Resilience and Academic Success
Recently a student named Michael returned from his freshman year at college to visit the principal at his former high school. He is majoring in engineering and is president of the student council at his college. During the summer, he plans to enroll as a mentor for children at a local Boys and Girls Club. By all accounts, Michael is a shining example of academic success and of positive student leadership. To his former principal, Michael's success is particularly meaningful.
Throughout his eighteen years, Michael has been homeless five times and has suffered emotional and physical abuse from his mentally ill mother. Michael's ability to succeed despite such adversity stems from resilience, the ability to deal with life's challenges in a positive manner. When asked how he managed to beat the odds of his impoverished and abusive family background, Michael responded, "My high school principal always believed in me and encouraged me."
One of the most consistent findings in resilience research is that children who successfully overcome adversity have been found to have established a close bond with at least one competent, caring and emotionally stable adult early on in life who was sensitive to their needs. In fact, several studies summarized in the Resiliency Project from the American Psychological Association have shown that the effects of an unstable environment can be reversed by involvement in a more positive environment, and the effects of early relational deficits can be reduced by later positive relationships with a stable adult. Resilience has been associated with better academic success, lower risk for depression, reduced internalizing and externalizing behaviors in children and adolescents, and greater psychological well-being.
What Can Schools Do?
Because schools are places where young people spend such a significant portion of their time, they serve as an ideal place to implement programs that can support students in overcoming a myriad of life stressors and to assist them in developing the skills to cope with challenges.
Schools can help foster resilience by taking these steps:
- Promoting positive relationships among students and adults. Because many students from adverse backgrounds have an extended history of negative interactions with adults, and often expect similar interactions with adults in the future, it is important that teachers and school personnel deliberately and repeatedly communicate positively with students. Praise should be communicated to students more frequently than criticism.
- Promoting positive peer relationships. Prosocial behaviors—such as helping, sharing, cooperating and collaborative problem solving—encourage positive peer relationships and can be supported by emphasizing overall student learning, rather than competition. Allowing students to participate in cooperative group learning projects can provide them with the opportunity to express their opinions and to work with and help their peers.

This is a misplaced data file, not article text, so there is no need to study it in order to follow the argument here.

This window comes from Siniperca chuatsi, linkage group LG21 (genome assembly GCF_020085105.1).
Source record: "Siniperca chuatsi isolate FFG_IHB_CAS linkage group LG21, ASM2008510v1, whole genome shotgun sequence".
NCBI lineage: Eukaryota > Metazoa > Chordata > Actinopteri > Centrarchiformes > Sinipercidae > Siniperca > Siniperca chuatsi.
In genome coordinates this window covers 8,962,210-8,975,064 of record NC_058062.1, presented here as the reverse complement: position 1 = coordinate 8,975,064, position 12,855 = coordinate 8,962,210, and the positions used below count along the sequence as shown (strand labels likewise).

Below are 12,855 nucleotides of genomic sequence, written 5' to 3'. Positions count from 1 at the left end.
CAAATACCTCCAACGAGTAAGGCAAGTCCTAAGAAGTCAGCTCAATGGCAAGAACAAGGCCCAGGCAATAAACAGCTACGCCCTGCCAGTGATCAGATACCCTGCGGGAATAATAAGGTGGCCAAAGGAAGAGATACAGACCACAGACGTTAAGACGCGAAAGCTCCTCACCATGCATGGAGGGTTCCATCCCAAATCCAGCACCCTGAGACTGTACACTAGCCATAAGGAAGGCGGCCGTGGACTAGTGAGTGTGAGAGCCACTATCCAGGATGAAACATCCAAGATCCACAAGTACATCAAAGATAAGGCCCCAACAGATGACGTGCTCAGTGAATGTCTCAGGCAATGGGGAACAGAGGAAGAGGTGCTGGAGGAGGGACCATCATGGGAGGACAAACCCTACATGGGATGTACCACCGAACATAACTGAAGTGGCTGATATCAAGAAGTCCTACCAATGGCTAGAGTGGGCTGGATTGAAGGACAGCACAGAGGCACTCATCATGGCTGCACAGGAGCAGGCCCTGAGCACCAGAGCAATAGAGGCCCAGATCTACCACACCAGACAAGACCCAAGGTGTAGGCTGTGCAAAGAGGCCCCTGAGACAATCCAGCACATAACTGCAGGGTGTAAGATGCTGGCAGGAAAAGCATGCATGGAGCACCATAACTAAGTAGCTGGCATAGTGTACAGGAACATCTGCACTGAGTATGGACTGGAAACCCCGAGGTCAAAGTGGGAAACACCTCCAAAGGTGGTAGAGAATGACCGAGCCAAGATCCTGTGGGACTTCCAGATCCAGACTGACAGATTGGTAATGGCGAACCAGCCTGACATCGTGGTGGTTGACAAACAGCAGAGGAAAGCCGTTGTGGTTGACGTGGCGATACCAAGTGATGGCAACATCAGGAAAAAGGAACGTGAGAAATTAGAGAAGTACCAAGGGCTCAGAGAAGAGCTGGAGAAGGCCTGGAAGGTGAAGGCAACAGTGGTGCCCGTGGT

- Setting positive and high expectations. Recognize and mirror students' strengths and interests. High expectations can enable students to achieve beyond what they may believe they are capable of, thus contributing to a sense of their own competency. When students learn to believe in themselves, they begin to develop key resilience traits, such as self-esteem and having an optimistic outlook.
- Fostering positive student attitudes. An optimistic outlook on life is a critical feature of resilient individuals. Help students believe that they can succeed if they are willing to try, by deliberately and repeatedly providing them with situations in which they are able to master material or succeed by achieving a goal. Failure should be framed within the context of a learning opportunity, and students can be taught to adjust strategies that may not be working effectively.
- Teaching peace-building skills. Resilience is fostered when students are taught how to be assertive without being aggressive. Schools can teach conflict resolution, peer-mediation, and violence prevention strategies to students and can provide them with ongoing opportunities to practice these skills.
When parents, school administrators and teachers all work together to ensure a climate of caring and respect and to promote the factors associated with resilience, students are given the opportunity to develop the necessary resilience not only to overcome adversity, but to flourish as Michael did.
Scott Poland is an associate professor at Nova Southeastern University and is the coordinator for the university's Suicide and Violence Prevention Office. Catherine Samuel Barrett, a psychology graduate student, provided assistance with this article.